How we negotiate the mass of visual information and social disassociation, and make sense of it, is where the craft for the maker of the image lies. To give it meaning for others or ourselves can be a very complex process reduced to simple and often misread expression.
Pornography is promoted by popular culture as sexual liberation for women and religion is a lifestyle choice. The extent of this re-codifying of values has led to a complex mix of ideas that are difficult to challenge without the risk of being perceived negatively.
Within the economic sphere of mass media, even those who portray themselves as objective, hook into the idea of pornography as a life style choice no worse than going on a blind date, but with greater rewards.
Its popularity as a subject has reached such acceptance that a “Porn Star” can be interviewed by the BBC on their Newsbeat programme where she describes her life in short sound bites with throw away lines, “I get paid ridiculous amounts” and “if I want plastic surgery, I get my plastic surgery” or “if I wanted a new car they would buy me a new car”. Even the sex side of the exchange, is, “you are safer sleeping with someone in the industry than if you go on a night out, pull someone (and) take them home…”. Aimed at young people from the age of fifteen, there was no counter argument or opinion to frame this contextually or objectively to the moral or social implication of pornography as a rational and profitable lifestyle choice.
The depth of exchange within the sexual experience is lost, viewed from a single reductive stance, the act, and is as devoid of any connectivity. It is as impersonal, unfulfilling and incomplete an experience as the sets photographed by Lucy Williamson. Pornography is not about desire and it holds no exchange with relationships or connection between those engaged in the performance or the consumption.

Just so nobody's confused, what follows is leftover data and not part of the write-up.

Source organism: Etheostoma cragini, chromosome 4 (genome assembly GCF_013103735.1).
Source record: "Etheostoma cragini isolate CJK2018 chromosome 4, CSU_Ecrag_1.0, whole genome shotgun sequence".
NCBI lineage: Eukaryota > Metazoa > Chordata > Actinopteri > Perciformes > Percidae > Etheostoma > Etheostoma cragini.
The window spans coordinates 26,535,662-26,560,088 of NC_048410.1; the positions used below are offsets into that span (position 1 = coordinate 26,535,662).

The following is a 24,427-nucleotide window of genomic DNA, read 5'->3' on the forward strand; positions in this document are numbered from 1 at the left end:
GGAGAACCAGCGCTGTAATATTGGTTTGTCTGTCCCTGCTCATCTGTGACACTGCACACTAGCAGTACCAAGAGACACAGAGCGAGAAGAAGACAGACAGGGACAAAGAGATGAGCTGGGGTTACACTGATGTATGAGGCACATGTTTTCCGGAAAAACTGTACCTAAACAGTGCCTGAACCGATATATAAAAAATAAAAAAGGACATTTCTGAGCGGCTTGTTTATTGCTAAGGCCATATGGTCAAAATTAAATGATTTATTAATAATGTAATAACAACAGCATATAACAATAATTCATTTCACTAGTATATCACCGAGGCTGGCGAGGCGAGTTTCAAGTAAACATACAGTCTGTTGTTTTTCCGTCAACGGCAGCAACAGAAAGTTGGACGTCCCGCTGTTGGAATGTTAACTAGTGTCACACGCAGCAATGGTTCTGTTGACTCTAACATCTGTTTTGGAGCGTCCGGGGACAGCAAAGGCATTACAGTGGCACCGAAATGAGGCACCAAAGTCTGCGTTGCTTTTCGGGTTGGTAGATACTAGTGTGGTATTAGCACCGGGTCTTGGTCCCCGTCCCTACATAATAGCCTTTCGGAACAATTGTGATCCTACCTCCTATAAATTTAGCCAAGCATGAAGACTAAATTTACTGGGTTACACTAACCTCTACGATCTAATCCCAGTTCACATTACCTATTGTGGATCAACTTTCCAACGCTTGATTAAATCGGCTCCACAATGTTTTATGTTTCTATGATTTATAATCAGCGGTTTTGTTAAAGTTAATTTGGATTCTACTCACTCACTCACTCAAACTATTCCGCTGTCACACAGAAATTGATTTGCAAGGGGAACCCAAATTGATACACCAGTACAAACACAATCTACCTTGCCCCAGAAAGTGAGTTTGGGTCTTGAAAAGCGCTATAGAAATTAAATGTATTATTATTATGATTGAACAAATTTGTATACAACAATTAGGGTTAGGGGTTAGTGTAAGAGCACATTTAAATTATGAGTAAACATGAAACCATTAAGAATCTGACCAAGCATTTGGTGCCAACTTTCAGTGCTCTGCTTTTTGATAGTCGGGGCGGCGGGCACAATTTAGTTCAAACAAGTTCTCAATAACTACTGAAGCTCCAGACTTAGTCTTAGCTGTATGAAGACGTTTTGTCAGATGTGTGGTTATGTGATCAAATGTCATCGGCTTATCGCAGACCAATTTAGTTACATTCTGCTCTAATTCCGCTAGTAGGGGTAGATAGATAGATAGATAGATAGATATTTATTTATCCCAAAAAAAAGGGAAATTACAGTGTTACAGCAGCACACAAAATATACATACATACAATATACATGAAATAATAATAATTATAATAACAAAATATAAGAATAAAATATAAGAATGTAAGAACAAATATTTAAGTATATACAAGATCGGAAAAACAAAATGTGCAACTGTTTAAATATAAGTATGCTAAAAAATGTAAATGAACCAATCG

It is not pornography that is caustic but the social vacuum in which operates freely. It does not allow for any emotional connection or empathy for others experience and works on the level of primary function. Suzy Gablik describes an “…electronic landscape, where the real and the imaginary, the catastrophic and the trivial coalesce on a single plane…” and it is an extreme form of discourse within sexual relationships exploited through current media, more damaging as it widely accepted and therefore portrayed as harmless, where female liberation is coalesced with sexual exploitation as a single frame of identity.
We can choose to be implicit or explicit in how the work is made and displayed providing, what we may believe, to be clear direction allowing the viewer a way in, or chance to relate with the work.
There will be those who dismiss quickly any idea of meaning or disagree with the intention of the artist. Others will superficially agree and move on while a few might linger and consider what there is to see in the image and what it holds for them.
It often requires a reaction to seeing that is not a direct intellectual process but something more Ineffable; excitable and fearful with a sense of the near recognition or understanding. This plasmic tug generated at this moment may be gentle and tenuous or of the lightening bolt variety with the sensation of profound understanding, but unlike the potentially deep emotional response that can be found to music, the visual relies on the interconnection of signs and sensations through a myriad of synapses and can be quickly lost if the gaze is broken and engaged by another frame.
Often there is a need for intent, an intellectual desire to “look” for something within the image dependant on a multiplicity of meanings and cultural understanding of viewpoints. What is really at the base of this is a desire for a recognition of the immaterial connection; we look for signs to associate with an images to direct our though and understanding. We read images using a language codified by our experience and knowledge. Collectively or singularly, photographs are a pictorial window, open to our interpenetration, rendering and opportunity to find some form of connection. I think it was Buñuel who said “the most important ingredient in any art is the quality of mystery” and through images we can inform the viewer of the possibilities, suggest the validity of the intangible or immaterial and offer another way of looking.
/ 09 Article by Paul Devereaux 2012
Paul Devereaux is an Artist who works in education.
Current interests lie in experimental analogue
photography and film.
“There is more and more information and less and less meaning; each image signifies less